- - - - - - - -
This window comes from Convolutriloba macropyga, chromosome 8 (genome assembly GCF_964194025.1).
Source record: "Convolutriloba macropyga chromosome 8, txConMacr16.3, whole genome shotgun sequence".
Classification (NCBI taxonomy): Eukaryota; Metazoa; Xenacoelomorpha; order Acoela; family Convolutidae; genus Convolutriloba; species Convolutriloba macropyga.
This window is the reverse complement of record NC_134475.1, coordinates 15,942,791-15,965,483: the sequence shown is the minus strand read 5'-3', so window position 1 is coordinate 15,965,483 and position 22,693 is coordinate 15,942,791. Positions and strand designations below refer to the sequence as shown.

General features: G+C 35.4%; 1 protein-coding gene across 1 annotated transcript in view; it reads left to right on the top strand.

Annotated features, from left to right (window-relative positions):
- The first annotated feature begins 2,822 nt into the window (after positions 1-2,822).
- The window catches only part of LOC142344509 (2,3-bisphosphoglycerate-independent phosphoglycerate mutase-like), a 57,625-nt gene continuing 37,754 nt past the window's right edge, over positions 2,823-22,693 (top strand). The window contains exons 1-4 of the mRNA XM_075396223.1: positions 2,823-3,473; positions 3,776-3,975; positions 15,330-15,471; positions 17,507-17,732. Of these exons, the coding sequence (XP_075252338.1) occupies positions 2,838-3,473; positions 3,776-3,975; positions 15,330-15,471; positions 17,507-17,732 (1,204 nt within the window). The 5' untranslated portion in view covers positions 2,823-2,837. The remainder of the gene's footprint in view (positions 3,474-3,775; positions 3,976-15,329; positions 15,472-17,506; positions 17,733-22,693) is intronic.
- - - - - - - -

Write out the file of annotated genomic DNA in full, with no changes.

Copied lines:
This window comes from Convolutriloba macropyga, chromosome 8 (genome assembly GCF_964194025.1).
Source record: "Convolutriloba macropyga chromosome 8, txConMacr16.3, whole genome shotgun sequence".
Classification (NCBI taxonomy): Eukaryota; Metazoa; Xenacoelomorpha; order Acoela; family Convolutidae; genus Convolutriloba; species Convolutriloba macropyga.
This window is the reverse complement of record NC_134475.1, coordinates 15,942,791-15,965,483: the sequence shown is the minus strand read 5'-3', so window position 1 is coordinate 15,965,483 and position 22,693 is coordinate 15,942,791. Positions and strand designations below refer to the sequence as shown.

General features: G+C 35.4%; 1 protein-coding gene across 1 annotated transcript in view; it reads left to right on the top strand.

Annotated features, from left to right (window-relative positions):
- The first annotated feature begins 2,822 nt into the window (after positions 1-2,822).
- The window catches only part of LOC142344509 (2,3-bisphosphoglycerate-independent phosphoglycerate mutase-like), a 57,625-nt gene continuing 37,754 nt past the window's right edge, over positions 2,823-22,693 (top strand). The window contains exons 1-4 of the mRNA XM_075396223.1: positions 2,823-3,473; positions 3,776-3,975; positions 15,330-15,471; positions 17,507-17,732. Of these exons, the coding sequence (XP_075252338.1) occupies positions 2,838-3,473; positions 3,776-3,975; positions 15,330-15,471; positions 17,507-17,732 (1,204 nt within the window). The 5' untranslated portion in view covers positions 2,823-2,837. The remainder of the gene's footprint in view (positions 3,474-3,775; positions 3,976-15,329; positions 15,472-17,506; positions 17,733-22,693) is intronic.